Ode to Twenty Below

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Oh sundogs, you ring the sun

with chilly arcs of ice crystals

dancing with mirth at our

bones shuddering with

thin blood not quite

ready for the sun’s

retreat from warmth.

 

Oh sundogs, our ancestors

chased you with drums

and shouts. Fire to the

sky, drive the freezing

sundogs back. Back!

Ice crystals circle

the once warm sun.

 

Oh sundogs you are dreadful

a harbinger of doom at dawn.

Frozen water and faces.

Dead batteries in cold cars.

Dogs lifting paws looking

for pity in the crusty snow.

No snowmen or snowballs

snow is brittle and dry.

 

Oh sundogs I wish I could

call the dog catcher, Spring,

to take you away again.

You are much too early

this year. You belong to

the houndmaster March.

Not to gentle November.

Awus tucayou atim! Awus!*

 

Oh sundogs those who don’t

know better are in awe

of your brittle beauty.

They see colors in the

sky, and my face burns

with windchill and my

eyelashes freeze shut.

Cows and horses steam

and breathe frosty.

Reluctant to get

out of their warm

beds. But we must.

 

Oh Sundogs, how I wish

I could admire you

from afar, but you linger

peering in the windows.

You chase the dead

stalks of sunflowers

with cold shadows.

Barking at you

does no good

for this sore throat.

 

Oh sundogs we watch

every sunrise and through

the day, wary of you

bite and your bark.

We wish you gone and

yet some part of us

loves your circles

of icy cold around

the sun. We hope

you won’t stay.

Awus atim. awus!*

 

We are doing odes for Form For All at dVerse Poets.  This is my ode to -20 in Manitoba today. The sundogs are beautiful but it is around -35 with the windchill so they are best admired from indoors. The lines with an asterix are in Cree and mean “Go away cold dog” and “go away dog”.  The Cree people have six seasons instead of four, and freeze up this year is coming with a vengeance!

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9 Comments

  1. Tony Maude said,

    November 22, 2013 at 4:15 pm

    I love the repetition in this, Shanyn – and the inclusion of the Cree language and traditions in the poem. There are loads of really strong images here too – much to enjoy again and again – just not the temperature … smiles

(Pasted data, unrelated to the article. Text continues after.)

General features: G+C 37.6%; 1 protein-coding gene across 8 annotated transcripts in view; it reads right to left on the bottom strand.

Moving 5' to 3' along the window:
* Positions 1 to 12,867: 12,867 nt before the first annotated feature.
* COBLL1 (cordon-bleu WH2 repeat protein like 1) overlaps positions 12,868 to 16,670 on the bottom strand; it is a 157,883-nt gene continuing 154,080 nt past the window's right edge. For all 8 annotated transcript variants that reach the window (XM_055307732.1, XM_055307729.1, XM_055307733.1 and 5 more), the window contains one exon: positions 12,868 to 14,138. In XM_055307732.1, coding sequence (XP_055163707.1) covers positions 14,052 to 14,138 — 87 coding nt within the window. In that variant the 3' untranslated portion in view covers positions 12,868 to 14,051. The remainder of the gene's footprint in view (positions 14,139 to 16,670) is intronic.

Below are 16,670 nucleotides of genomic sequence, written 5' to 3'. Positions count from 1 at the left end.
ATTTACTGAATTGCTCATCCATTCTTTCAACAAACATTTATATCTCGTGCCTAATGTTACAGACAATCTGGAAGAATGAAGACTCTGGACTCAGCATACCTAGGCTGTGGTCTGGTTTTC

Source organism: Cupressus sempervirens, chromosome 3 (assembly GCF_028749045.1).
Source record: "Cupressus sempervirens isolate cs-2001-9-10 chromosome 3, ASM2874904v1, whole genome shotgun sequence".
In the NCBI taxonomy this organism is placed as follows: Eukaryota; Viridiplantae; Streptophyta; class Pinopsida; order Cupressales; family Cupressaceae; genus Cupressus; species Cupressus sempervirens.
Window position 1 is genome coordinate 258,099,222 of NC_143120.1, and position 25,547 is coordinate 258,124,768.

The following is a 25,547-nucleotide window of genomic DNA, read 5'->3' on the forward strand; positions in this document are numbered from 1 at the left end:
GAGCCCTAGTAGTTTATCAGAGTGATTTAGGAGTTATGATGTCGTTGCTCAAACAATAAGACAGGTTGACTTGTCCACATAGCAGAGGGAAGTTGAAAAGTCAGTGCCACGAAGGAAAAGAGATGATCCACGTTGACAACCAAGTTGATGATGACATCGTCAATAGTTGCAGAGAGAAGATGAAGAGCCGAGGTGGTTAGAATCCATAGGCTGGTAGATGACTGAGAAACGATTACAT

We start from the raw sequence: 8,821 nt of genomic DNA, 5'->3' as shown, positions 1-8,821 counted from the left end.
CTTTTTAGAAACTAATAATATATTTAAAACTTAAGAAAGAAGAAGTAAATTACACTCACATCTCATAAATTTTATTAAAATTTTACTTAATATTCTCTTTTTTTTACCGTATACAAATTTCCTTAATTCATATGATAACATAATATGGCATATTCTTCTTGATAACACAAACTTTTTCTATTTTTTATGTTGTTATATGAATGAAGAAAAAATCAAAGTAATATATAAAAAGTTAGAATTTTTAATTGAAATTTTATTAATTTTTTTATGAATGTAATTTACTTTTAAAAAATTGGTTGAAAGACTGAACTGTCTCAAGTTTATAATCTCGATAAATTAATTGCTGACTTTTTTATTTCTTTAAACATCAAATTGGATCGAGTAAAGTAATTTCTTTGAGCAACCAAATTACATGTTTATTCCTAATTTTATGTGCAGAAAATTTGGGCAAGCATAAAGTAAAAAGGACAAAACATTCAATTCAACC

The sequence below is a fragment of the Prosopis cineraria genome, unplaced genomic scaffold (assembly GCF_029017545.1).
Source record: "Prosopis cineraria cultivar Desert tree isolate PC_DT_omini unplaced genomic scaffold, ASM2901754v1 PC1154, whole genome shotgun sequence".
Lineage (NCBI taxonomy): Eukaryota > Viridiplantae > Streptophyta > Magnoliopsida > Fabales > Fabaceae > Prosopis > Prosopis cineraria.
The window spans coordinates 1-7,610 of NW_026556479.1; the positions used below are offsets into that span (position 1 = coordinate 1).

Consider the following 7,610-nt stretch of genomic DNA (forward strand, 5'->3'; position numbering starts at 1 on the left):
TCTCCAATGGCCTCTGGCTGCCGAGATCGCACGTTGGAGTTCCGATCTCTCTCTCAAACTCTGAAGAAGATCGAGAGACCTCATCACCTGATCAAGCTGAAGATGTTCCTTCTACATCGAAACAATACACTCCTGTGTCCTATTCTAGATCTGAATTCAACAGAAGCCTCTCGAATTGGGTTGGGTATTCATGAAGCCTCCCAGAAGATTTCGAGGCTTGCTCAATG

• shanyns said,

      November 22, 2013 at 4:37 pm

      Your words warmed my heart Tony! 🙂 So glad you enjoyed this. Thanks for a great prompt!

  2. claudia said,

    November 22, 2013 at 4:46 pm

    -20 – oh heck…that is frickin’ cold… just to read it makes me shiver… i think i would let my leg hair grow..you know..to have a bit of a fur..smiles

  3. November 22, 2013 at 4:59 pm

    Excellent – love the inclusion of Cree – here November isn’t cold yet. Just dark dreary and wet.. Would love some sun-dogs and frozen lakes 😉

  4. grapeling said,

    November 22, 2013 at 5:32 pm

    brrrrrrr. ~

  5. brian miller said,

    November 22, 2013 at 6:29 pm

    ok you are making me shiver just a bit….brrr….its cold here but not quite that…i think if its going to be this cold we need snow…..at least then it makes it a bit more tolerable…or at least i get to stay home…smiles.

  6. November 22, 2013 at 11:45 pm

    We are so soft compared to the ones who lived in nature and knew her so well. I love the inclusion of Cree and this to me feels as though you know the earth in a much more personal way than I do (if that makes any sense).

  7. lynndiane said,

    November 23, 2013 at 12:09 am

    Wow, you caught those dogs this time… but they can’t be muzzled. Really good stuff (I especially like the first three verses)!!

  8. Susan Chast said,

    November 23, 2013 at 3:09 am

    Beautiful Stanzas about and to the sun dogs–are they sunspots? I surely got a feel of ritual and a taste of another culture as your words both admire and fear sun dog and the concurrent ice hemming in the sun’s warmth. May your poem have power to keep it short!


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